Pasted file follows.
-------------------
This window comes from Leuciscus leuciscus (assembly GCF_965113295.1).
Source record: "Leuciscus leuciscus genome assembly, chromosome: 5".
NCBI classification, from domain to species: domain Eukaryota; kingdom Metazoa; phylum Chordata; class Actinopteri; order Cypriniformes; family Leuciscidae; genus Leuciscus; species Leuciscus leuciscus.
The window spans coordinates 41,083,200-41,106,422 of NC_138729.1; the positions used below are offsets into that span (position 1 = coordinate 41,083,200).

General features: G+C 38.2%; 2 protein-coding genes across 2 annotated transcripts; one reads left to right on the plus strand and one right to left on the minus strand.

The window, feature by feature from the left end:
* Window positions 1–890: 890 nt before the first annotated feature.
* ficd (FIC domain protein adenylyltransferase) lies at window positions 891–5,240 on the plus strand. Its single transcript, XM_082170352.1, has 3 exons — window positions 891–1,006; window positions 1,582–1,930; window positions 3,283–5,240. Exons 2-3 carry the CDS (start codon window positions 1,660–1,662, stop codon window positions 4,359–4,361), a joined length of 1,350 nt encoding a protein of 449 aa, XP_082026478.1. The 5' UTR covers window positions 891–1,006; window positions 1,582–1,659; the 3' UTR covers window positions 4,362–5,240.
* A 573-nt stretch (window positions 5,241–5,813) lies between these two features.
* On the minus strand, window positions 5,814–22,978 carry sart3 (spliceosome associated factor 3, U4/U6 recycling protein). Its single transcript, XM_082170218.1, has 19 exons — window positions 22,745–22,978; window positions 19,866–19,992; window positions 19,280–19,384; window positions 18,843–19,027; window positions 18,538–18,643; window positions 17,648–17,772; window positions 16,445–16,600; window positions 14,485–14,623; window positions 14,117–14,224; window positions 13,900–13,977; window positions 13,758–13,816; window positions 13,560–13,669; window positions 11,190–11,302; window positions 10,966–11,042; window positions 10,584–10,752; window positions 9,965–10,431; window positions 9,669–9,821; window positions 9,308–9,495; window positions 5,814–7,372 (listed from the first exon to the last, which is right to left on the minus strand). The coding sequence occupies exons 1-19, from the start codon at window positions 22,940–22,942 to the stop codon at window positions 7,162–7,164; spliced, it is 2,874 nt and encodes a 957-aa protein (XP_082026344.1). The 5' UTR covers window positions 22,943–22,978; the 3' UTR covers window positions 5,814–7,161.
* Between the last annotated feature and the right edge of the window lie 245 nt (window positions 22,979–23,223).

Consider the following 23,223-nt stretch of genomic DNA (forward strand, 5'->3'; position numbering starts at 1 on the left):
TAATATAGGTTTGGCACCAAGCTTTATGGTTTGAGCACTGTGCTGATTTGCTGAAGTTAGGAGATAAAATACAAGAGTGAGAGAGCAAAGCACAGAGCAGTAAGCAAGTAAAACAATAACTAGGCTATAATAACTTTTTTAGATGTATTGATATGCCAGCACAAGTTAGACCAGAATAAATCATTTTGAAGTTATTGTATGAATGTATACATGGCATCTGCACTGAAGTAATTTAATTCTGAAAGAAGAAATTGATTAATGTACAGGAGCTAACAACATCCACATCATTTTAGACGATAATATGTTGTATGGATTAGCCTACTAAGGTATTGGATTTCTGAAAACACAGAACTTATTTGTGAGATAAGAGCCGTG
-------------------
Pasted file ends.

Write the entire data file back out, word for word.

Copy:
This window comes from Leuciscus leuciscus (assembly GCF_965113295.1).
Source record: "Leuciscus leuciscus genome assembly, chromosome: 5".
NCBI classification, from domain to species: domain Eukaryota; kingdom Metazoa; phylum Chordata; class Actinopteri; order Cypriniformes; family Leuciscidae; genus Leuciscus; species Leuciscus leuciscus.
The window spans coordinates 41,083,200-41,106,422 of NC_138729.1; the positions used below are offsets into that span (position 1 = coordinate 41,083,200).

General features: G+C 38.2%; 2 protein-coding genes across 2 annotated transcripts; one reads left to right on the plus strand and one right to left on the minus strand.

The window, feature by feature from the left end:
* Window positions 1–890: 890 nt before the first annotated feature.
* ficd (FIC domain protein adenylyltransferase) lies at window positions 891–5,240 on the plus strand. Its single transcript, XM_082170352.1, has 3 exons — window positions 891–1,006; window positions 1,582–1,930; window positions 3,283–5,240. Exons 2-3 carry the CDS (start codon window positions 1,660–1,662, stop codon window positions 4,359–4,361), a joined length of 1,350 nt encoding a protein of 449 aa, XP_082026478.1. The 5' UTR covers window positions 891–1,006; window positions 1,582–1,659; the 3' UTR covers window positions 4,362–5,240.
* A 573-nt stretch (window positions 5,241–5,813) lies between these two features.
* On the minus strand, window positions 5,814–22,978 carry sart3 (spliceosome associated factor 3, U4/U6 recycling protein). Its single transcript, XM_082170218.1, has 19 exons — window positions 22,745–22,978; window positions 19,866–19,992; window positions 19,280–19,384; window positions 18,843–19,027; window positions 18,538–18,643; window positions 17,648–17,772; window positions 16,445–16,600; window positions 14,485–14,623; window positions 14,117–14,224; window positions 13,900–13,977; window positions 13,758–13,816; window positions 13,560–13,669; window positions 11,190–11,302; window positions 10,966–11,042; window positions 10,584–10,752; window positions 9,965–10,431; window positions 9,669–9,821; window positions 9,308–9,495; window positions 5,814–7,372 (listed from the first exon to the last, which is right to left on the minus strand). The coding sequence occupies exons 1-19, from the start codon at window positions 22,940–22,942 to the stop codon at window positions 7,162–7,164; spliced, it is 2,874 nt and encodes a 957-aa protein (XP_082026344.1). The 5' UTR covers window positions 22,943–22,978; the 3' UTR covers window positions 5,814–7,161.
* Between the last annotated feature and the right edge of the window lie 245 nt (window positions 22,979–23,223).

Consider the following 23,223-nt stretch of genomic DNA (forward strand, 5'->3'; position numbering starts at 1 on the left):
TAATATAGGTTTGGCACCAAGCTTTATGGTTTGAGCACTGTGCTGATTTGCTGAAGTTAGGAGATAAAATACAAGAGTGAGAGAGCAAAGCACAGAGCAGTAAGCAAGTAAAACAATAACTAGGCTATAATAACTTTTTTAGATGTATTGATATGCCAGCACAAGTTAGACCAGAATAAATCATTTTGAAGTTATTGTATGAATGTATACATGGCATCTGCACTGAAGTAATTTAATTCTGAAAGAAGAAATTGATTAATGTACAGGAGCTAACAACATCCACATCATTTTAGACGATAATATGTTGTATGGATTAGCCTACTAAGGTATTGGATTTCTGAAAACACAGAACTTATTTGTGAGATAAGAGCCGTG